- Class Number 6667
- Term Code 3260
- Class Info
- Unit Value 6 units
- Mode of Delivery In-Person and Online
- AsPr Ruth Barraclough
- Class Dates
- Class Start Date 25/07/2022
- Class End Date 28/10/2022
- Census Date 31/08/2022
- Last Date to Enrol 01/08/2022
- AsPr Ruth Barraclough
This course will introduce students to the history of Korea from 1800 to the present with an emphasis on modernity, gender, war and capitalism. Using primary sources, literary works, documentary, and film, we will explore such topics as: the genealogy of modern Korean nationalism through peasant and aristocratic rebellions in the 19th century; the tangled relationship between Korea and Japan during the period of Japanese colonial rule (1910-1945); how North Korea became communist and specifically women in the creation of North Korea; the scars of the Korean War (1950-53); counter-cultural movements in 1970s and 80s South Korea; and contemporary challenges facing South and North Korea. This course will give students a thorough grounding in Korean history, and introduce them to major interpretative currents in the study of Korean history.
Upon successful completion, students will have the knowledge and skills to:
- Comprehend and critically analyse key social and historical issues in modern Korean history.
- Evaluate watershed historical events in Korea's modern history.
- Demonstrate in-depth knowledge of the key themes of gender, war, communism and capitalism as they relate to modern Korean history and develop original analysis of these themes.
- Integrate theoretical debates with historical analysis to develop an understanding of modern Korea within the region and the world.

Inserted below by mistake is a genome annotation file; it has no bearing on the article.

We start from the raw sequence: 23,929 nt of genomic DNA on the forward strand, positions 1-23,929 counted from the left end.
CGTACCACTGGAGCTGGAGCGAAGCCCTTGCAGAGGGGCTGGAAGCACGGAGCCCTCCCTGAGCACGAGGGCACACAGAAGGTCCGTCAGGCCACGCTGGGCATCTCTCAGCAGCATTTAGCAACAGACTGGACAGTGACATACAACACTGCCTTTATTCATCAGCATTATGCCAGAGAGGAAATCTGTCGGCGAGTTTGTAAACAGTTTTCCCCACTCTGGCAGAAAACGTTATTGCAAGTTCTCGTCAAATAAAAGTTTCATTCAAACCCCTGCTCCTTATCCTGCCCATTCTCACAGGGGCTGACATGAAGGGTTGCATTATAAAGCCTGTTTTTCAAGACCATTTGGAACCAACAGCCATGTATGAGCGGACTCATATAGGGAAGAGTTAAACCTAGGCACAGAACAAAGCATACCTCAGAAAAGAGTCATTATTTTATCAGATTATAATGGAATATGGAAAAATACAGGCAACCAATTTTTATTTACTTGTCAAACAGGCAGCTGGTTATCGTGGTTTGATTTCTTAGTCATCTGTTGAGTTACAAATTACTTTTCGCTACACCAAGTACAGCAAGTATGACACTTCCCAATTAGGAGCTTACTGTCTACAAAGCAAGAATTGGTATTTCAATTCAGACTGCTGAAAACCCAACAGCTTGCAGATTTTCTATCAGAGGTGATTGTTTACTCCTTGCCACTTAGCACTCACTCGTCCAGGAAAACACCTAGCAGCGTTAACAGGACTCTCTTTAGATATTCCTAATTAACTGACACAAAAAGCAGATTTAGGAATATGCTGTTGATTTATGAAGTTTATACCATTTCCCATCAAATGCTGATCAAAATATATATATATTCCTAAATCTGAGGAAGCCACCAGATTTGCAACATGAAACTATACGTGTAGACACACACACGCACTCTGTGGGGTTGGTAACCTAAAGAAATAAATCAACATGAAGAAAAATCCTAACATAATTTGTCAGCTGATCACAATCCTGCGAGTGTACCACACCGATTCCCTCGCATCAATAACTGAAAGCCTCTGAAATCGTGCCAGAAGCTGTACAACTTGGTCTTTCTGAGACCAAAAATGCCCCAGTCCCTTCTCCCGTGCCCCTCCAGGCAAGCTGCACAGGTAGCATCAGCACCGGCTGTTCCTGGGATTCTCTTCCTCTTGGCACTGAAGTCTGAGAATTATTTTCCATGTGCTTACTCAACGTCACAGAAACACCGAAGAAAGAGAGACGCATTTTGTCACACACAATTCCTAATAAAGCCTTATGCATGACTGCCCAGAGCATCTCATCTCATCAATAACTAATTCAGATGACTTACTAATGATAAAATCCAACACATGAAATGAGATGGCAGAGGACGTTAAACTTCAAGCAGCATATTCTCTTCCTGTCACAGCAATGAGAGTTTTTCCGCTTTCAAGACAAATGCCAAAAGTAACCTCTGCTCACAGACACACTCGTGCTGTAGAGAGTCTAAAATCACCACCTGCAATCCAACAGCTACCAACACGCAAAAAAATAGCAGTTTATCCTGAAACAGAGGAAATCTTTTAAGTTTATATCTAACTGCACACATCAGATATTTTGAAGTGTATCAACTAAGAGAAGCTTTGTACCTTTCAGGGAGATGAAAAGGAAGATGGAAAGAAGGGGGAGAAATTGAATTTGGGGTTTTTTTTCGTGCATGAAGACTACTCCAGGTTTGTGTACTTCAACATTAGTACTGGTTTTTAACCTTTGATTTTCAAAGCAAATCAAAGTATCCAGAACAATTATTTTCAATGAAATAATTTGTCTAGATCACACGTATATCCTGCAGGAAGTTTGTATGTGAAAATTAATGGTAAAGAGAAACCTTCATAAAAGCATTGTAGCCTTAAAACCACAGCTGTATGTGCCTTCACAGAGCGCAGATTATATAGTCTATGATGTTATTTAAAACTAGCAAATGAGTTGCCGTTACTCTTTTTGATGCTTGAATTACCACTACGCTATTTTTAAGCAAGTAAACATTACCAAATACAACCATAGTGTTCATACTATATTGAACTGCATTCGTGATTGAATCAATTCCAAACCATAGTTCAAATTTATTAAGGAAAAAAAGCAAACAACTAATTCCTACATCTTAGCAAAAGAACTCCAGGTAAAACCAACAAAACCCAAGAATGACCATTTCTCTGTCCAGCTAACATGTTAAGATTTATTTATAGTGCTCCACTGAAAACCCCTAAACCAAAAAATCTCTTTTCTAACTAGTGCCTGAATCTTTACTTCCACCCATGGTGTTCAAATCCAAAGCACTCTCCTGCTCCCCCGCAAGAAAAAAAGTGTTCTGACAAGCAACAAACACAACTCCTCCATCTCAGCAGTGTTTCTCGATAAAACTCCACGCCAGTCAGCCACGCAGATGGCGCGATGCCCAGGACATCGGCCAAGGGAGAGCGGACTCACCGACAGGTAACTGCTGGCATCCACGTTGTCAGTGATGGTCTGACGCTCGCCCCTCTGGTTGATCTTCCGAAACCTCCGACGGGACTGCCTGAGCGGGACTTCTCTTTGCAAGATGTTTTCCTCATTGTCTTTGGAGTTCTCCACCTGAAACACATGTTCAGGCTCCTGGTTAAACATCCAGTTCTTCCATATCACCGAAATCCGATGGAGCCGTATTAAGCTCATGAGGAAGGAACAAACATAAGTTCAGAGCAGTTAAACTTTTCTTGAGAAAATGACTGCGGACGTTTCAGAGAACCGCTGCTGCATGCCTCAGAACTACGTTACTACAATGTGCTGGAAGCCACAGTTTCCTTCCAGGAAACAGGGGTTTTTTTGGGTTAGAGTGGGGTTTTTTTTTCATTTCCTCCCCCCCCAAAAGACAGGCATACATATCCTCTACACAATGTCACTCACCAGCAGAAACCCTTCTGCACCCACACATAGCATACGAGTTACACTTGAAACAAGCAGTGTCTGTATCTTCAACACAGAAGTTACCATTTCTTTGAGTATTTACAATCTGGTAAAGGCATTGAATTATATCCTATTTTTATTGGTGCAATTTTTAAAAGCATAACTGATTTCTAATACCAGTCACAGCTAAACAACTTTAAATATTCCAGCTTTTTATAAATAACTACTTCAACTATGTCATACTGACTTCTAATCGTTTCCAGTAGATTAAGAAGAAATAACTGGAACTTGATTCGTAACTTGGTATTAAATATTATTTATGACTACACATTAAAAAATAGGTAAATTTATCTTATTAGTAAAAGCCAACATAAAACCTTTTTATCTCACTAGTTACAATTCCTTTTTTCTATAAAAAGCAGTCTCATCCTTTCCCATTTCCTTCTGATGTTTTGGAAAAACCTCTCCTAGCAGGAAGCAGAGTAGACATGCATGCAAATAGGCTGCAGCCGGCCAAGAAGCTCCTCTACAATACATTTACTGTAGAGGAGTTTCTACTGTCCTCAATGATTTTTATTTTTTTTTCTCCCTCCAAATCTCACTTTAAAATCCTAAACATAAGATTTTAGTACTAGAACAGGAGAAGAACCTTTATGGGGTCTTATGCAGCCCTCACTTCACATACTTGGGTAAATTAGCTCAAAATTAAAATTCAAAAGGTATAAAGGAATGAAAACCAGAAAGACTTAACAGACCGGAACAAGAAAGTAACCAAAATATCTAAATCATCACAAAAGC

- Apply research skills to evaluate topics related to Korea.
Korea's Twentieth-Century Odyssey: A Short History
Author: Michael Robinson
Publisher: University of Hawaii Press
This essential work is available as an e-book (internet resource) in the library.
Class readings for each week are available on Wattle.
Staff FeedbackStudents will be given feedback in the following forms in this course:
- Written comments
- Verbal comments
- Feedback to the whole class, to groups, to individuals, focus groups
Student FeedbackANU is committed to the demonstration of educational excellence and regularly seeks feedback from students. Students are encouraged to offer feedback directly to their Course Convener or through their College and Course representatives (if applicable). The feedback given in these surveys is anonymous and provides the Colleges, University Education Committee and Academic Board with opportunities to recognise excellent teaching, and opportunities for improvement. The Surveys and Evaluation website provides more information on student surveys at ANU and reports on the feedback provided on ANU courses.
|Week/Session||Summary of Activities||Assessment|